PROBA2 will fly with the new 100 MHz AT697 LEON II microprocessor. It will be the first satellite mission to fly ESA’s new high performance, radiation hardened processor which is expected to be used for many other ESA missions such as Solar Orbiter. The extra computing power delivered by the new microprocessor will make possible to implement some basic on-board image processing capabilities dedicated to SWAP data, and benefit from some automatic processing and autonomous operations.
The SWAP images are stored in the MCPM. Before being compressed, discontinuities (cosmic rays) are removed and weak pixels are compensated by on-board routines based on flat field information. These operations will avoid JPEG compression artefacts. When JPEG algorithm is selected, the 12-bit pixel values are re-coded to 8-bit before compression. A sophisticated re-coding12 algorithm is used to minimize the data alteration.
When default imaging mode is used with full images at 1-minute cadence, SWAP will produce more data than what can be sent to the ground stations. An automatic data prioritization process has been defined in order to make the best use of the limited telemetry bandwidth. This algorithm aims to identify potentially interesting solar events and transfer the associated data to the ground in higher priority.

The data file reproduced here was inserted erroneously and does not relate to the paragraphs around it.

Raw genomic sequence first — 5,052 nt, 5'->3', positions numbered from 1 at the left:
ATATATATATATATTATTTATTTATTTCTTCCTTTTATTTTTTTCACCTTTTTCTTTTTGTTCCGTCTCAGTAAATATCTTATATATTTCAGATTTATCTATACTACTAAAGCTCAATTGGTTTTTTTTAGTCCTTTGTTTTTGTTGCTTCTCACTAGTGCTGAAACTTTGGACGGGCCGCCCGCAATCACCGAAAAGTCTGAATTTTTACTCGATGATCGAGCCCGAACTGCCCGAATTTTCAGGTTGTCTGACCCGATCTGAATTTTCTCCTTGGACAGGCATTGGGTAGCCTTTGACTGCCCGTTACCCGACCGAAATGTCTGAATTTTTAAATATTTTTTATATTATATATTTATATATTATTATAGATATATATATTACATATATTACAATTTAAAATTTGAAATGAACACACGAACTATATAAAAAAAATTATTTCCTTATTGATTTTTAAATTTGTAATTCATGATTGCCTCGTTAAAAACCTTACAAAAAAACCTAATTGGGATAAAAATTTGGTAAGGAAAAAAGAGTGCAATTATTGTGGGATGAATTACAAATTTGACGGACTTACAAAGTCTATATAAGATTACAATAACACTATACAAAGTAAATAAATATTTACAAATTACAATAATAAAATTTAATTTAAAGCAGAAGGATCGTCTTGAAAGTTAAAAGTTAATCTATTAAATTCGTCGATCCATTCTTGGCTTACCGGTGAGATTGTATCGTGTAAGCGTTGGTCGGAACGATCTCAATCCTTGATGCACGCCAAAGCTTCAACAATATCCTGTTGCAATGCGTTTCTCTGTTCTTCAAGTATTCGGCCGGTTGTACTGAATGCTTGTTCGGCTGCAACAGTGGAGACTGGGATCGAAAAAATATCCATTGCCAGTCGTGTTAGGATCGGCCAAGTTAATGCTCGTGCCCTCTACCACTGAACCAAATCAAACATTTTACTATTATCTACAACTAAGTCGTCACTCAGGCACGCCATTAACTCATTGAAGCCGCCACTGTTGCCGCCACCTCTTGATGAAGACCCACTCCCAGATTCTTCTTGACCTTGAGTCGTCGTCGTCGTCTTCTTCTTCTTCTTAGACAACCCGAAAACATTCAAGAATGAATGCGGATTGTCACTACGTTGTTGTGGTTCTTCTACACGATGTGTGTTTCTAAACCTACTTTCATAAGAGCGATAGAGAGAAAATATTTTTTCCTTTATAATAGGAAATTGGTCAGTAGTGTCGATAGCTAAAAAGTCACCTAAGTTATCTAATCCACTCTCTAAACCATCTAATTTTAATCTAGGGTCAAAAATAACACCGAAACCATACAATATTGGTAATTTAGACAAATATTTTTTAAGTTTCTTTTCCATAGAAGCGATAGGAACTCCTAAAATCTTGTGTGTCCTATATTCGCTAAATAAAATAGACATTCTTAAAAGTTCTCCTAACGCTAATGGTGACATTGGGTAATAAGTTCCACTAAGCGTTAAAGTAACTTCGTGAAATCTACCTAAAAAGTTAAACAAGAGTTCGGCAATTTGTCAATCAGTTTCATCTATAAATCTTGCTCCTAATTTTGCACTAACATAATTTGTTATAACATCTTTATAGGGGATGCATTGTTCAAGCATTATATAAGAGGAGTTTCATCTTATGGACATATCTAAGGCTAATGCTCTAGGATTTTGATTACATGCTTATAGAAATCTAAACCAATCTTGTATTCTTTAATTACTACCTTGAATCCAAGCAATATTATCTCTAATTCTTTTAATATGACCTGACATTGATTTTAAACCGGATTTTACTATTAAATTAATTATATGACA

An interesting feature of PROBA2 has been diverted to improve the coronal mass ejection (CME) observation program. PROBA2 is a 3-axis stabilized platform with agile capabilities. This means that PROBA2 can quickly change the pointing of SWAP in any direction. The nearly real time on-board processing of the SWAP images will allow detecting eruptions of material from the Sun’s surface in a set of predefined sectors. When any of such event is detected, SWAP MCPM triggers an off-pointing procedure, in order to follow the CME in a given direction. This exploratory mode will enlarge the field of view of SWAP by a factor 3, although the instrument has straylight limitations as well as relatively limited throughput for faint EUV emissions observed from CMEs. Such event detection can also trigger an increase in temporal cadence and a specific windowing mode that will give access to scientific analysis of the first stage of CME accelerations.